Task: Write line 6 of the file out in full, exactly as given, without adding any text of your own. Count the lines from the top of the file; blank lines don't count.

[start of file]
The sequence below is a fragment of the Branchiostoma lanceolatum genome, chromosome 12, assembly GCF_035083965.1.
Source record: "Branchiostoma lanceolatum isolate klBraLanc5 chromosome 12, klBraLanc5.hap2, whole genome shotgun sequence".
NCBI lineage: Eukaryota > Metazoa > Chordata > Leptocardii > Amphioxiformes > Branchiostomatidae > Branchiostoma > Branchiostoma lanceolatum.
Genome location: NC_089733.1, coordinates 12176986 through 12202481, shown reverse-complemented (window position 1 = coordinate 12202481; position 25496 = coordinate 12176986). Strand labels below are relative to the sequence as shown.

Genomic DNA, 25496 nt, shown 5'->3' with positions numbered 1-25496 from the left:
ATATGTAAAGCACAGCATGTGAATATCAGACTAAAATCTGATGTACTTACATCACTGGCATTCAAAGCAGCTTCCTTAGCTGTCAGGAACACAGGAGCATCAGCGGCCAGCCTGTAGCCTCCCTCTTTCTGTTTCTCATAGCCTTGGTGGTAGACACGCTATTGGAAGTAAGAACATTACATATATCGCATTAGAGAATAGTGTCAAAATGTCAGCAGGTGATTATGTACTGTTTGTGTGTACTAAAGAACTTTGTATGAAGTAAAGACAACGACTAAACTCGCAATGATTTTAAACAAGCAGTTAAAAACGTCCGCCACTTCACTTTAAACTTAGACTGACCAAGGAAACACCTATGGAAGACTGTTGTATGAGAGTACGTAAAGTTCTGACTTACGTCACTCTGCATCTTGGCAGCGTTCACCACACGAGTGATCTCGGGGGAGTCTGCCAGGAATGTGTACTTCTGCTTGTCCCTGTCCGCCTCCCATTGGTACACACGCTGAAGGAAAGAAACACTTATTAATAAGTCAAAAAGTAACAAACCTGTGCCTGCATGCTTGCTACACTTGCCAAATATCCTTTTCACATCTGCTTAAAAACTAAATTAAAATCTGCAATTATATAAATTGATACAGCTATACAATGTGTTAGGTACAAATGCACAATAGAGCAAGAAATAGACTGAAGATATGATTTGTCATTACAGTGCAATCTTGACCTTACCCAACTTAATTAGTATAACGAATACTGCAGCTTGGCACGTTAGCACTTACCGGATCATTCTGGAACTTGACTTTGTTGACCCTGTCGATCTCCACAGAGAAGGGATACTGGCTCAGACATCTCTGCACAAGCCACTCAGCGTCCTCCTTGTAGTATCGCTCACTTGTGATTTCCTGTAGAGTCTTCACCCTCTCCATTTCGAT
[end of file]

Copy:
ATATGTAAAGCACAGCATGTGAATATCAGACTAAAATCTGATGTACTTACATCACTGGCATTCAAAGCAGCTTCCTTAGCTGTCAGGAACACAGGAGCATCAGCGGCCAGCCTGTAGCCTCCCTCTTTCTGTTTCTCATAGCCTTGGTGGTAGACACGCTATTGGAAGTAAGAACATTACATATATCGCATTAGAGAATAGTGTCAAAATGTCAGCAGGTGATTATGTACTGTTTGTGTGTACTAAAGAACTTTGTATGAAGTAAAGACAACGACTAAACTCGCAATGATTTTAAACAAGCAGTTAAAAACGTCCGCCACTTCACTTTAAACTTAGACTGACCAAGGAAACACCTATGGAAGACTGTTGTATGAGAGTACGTAAAGTTCTGACTTACGTCACTCTGCATCTTGGCAGCGTTCACCACACGAGTGATCTCGGGGGAGTCTGCCAGGAATGTGTACTTCTGCTTGTCCCTGTCCGCCTCCCATTGGTACACACGCTGAAGGAAAGAAACACTTATTAATAAGTCAAAAAGTAACAAACCTGTGCCTGCATGCTTGCTACACTTGCCAAATATCCTTTTCACATCTGCTTAAAAACTAAATTAAAATCTGCAATTATATAAATTGATACAGCTATACAATGTGTTAGGTACAAATGCACAATAGAGCAAGAAATAGACTGAAGATATGATTTGTCATTACAGTGCAATCTTGACCTTACCCAACTTAATTAGTATAACGAATACTGCAGCTTGGCACGTTAGCACTTACCGGATCATTCTGGAACTTGACTTTGTTGACCCTGTCGATCTCCACAGAGAAGGGATACTGGCTCAGACATCTCTGCACAAGCCACTCAGCGTCCTCCTTGTAGTATCGCTCACTTGTGATTTCCTGTAGAGTCTTCACCCTCTCCATTTCGAT